VA Secretary Robert McDonald called the restructuring the largest in the department’s history and said it will bring a singular focus on customer service to an agency that serves 22 million veterans.
“As VA moves forward, we will judge the success of all our efforts against a single metric: the outcomes we provide for veterans,” McDonald said. The VA’s mission is to care for veterans, “so we must become more focused on veterans’ needs.”
The VA has been under intense scrutiny since a whistleblower reported this spring that dozens of veterans may have died while awaiting treatment, and that appointment records were manipulated to hide the delays. A report by the department’s inspector general said workers falsified waitlists while supervisors looked the other way, resulting in chronic delays for veterans seeking care and bonuses for managers who appeared to meet on-time goals.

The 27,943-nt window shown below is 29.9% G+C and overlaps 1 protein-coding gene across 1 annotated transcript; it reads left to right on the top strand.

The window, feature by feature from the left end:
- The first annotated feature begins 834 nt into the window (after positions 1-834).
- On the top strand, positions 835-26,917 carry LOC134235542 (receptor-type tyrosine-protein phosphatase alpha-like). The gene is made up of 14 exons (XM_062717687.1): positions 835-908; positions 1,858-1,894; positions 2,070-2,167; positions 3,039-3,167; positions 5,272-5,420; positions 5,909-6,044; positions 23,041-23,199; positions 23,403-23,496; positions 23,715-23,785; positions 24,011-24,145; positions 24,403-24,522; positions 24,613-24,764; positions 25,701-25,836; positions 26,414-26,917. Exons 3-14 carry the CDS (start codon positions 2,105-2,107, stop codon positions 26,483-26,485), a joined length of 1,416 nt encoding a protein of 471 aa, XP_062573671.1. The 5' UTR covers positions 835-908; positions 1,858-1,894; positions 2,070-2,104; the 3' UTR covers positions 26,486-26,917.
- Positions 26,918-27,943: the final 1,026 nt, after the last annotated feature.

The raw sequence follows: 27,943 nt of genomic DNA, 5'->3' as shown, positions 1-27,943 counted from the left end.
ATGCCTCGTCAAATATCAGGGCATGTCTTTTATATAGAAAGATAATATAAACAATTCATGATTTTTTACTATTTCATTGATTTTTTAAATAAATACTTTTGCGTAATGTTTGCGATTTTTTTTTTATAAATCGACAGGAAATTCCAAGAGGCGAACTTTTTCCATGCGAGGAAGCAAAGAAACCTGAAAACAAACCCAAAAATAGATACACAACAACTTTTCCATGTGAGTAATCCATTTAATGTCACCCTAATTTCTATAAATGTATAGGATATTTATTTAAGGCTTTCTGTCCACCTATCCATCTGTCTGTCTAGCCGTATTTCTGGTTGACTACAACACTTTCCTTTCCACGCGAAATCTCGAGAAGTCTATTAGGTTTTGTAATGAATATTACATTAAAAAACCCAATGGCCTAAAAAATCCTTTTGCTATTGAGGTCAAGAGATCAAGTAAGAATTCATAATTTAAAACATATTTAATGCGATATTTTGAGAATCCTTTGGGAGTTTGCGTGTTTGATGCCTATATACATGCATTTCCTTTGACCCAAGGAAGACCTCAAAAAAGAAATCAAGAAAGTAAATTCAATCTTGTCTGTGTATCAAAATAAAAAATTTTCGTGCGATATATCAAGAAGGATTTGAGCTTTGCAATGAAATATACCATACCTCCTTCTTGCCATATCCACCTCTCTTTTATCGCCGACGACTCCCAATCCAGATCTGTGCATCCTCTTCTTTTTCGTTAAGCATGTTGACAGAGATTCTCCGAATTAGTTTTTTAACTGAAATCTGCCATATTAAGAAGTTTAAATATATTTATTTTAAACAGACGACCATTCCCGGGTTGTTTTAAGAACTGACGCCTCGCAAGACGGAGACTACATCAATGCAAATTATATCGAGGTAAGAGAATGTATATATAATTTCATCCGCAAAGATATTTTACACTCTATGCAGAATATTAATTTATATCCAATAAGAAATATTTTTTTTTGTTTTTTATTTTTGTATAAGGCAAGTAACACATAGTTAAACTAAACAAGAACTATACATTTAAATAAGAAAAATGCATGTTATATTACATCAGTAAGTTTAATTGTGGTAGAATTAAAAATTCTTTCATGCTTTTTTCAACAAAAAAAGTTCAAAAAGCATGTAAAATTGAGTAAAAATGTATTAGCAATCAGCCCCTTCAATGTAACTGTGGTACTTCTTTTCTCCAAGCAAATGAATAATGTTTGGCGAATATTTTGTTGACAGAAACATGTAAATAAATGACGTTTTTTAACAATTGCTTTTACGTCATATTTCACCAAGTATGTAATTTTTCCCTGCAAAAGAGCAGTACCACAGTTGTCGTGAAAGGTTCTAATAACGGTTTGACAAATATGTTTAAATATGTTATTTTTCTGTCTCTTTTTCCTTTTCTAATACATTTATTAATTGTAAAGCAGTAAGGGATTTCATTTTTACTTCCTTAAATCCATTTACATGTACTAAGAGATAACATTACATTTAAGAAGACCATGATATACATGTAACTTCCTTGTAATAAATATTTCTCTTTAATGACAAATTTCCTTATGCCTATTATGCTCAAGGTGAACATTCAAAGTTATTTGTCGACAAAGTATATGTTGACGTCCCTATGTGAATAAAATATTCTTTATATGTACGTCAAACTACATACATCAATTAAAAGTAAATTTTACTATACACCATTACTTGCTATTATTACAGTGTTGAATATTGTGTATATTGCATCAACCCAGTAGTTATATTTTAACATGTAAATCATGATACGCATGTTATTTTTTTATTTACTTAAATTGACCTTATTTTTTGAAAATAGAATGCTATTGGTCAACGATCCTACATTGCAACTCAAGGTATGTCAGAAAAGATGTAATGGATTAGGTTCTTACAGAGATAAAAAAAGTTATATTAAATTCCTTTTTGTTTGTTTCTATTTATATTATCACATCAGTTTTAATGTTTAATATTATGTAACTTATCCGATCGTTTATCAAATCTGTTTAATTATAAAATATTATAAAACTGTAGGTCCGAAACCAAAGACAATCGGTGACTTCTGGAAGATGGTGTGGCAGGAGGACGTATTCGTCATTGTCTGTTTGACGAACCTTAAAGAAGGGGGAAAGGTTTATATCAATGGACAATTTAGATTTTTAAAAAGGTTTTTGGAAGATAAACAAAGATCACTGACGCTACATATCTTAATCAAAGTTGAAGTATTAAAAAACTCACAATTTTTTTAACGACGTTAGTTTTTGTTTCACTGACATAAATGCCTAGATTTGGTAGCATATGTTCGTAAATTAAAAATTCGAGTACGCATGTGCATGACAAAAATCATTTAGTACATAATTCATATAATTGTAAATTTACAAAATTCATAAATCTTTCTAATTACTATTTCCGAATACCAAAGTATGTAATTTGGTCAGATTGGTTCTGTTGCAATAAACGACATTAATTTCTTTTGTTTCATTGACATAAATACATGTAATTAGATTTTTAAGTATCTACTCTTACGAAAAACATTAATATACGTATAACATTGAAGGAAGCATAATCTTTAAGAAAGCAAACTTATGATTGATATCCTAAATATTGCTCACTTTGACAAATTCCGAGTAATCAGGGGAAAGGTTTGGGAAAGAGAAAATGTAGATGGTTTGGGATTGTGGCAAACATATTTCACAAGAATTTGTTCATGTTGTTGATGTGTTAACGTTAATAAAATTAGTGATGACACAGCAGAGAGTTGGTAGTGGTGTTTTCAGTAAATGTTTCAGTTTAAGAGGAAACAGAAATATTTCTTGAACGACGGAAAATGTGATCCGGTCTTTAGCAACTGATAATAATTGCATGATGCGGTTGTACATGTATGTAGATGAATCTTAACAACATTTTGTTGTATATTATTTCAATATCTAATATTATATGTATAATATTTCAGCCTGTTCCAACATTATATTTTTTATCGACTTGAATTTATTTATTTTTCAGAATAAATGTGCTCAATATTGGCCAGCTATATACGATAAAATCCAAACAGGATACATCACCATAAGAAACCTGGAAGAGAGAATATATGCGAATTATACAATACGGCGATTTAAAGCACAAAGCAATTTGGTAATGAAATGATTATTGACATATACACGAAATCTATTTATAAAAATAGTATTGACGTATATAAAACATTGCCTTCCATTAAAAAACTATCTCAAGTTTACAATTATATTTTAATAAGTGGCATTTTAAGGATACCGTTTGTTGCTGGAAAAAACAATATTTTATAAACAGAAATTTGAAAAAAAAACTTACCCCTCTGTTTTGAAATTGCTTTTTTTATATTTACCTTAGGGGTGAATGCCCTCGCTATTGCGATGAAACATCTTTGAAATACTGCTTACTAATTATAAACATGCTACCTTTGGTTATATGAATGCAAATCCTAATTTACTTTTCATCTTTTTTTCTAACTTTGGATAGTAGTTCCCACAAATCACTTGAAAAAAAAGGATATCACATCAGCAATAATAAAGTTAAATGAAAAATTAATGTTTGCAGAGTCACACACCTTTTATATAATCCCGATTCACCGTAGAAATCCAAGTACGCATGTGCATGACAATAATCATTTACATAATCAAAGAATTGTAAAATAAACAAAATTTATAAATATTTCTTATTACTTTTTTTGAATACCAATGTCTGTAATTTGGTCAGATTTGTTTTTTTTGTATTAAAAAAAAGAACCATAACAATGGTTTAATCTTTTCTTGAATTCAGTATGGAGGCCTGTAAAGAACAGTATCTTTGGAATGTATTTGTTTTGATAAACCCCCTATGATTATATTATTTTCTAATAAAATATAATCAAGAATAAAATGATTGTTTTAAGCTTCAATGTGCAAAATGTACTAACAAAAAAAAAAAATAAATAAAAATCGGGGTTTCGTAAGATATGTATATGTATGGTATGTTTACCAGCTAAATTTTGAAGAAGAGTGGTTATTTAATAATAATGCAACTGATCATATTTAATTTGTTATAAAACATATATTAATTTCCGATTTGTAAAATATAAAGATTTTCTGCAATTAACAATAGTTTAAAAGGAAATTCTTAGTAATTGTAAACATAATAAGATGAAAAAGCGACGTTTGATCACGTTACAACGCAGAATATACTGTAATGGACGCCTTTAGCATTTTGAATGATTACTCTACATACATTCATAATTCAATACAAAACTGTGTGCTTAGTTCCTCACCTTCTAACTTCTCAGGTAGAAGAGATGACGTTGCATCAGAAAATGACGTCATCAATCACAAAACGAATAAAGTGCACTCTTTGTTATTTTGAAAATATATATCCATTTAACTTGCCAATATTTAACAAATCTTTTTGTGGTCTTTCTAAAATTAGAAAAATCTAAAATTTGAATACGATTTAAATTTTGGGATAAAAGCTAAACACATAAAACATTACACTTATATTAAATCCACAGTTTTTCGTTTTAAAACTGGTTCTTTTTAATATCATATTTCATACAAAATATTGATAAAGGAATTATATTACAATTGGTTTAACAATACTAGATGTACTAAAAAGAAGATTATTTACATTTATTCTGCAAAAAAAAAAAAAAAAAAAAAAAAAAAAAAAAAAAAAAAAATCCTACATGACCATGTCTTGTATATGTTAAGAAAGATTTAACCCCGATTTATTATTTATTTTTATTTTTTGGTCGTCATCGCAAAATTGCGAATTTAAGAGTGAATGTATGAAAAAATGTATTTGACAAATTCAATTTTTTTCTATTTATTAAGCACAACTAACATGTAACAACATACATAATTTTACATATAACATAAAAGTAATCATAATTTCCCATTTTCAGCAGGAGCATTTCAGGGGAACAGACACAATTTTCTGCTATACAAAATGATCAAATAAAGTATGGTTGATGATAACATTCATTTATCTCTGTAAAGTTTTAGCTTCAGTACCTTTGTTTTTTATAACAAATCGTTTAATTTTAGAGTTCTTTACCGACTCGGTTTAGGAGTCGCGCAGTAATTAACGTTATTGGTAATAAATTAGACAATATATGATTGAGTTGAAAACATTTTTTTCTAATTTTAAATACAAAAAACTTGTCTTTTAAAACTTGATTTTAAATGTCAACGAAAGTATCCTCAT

As part of the restructuring, the VA will hire a chief customer service officer and simplify the way it is organized to deliver health care and other services, McDonald said. For instance, the department will create a single customer service structure with a limited number of regional divisions that will apply to all aspects of the agency.
The VA now has nine separate regional structures of varying size and at least a dozen websites, many with their own user names and passwords.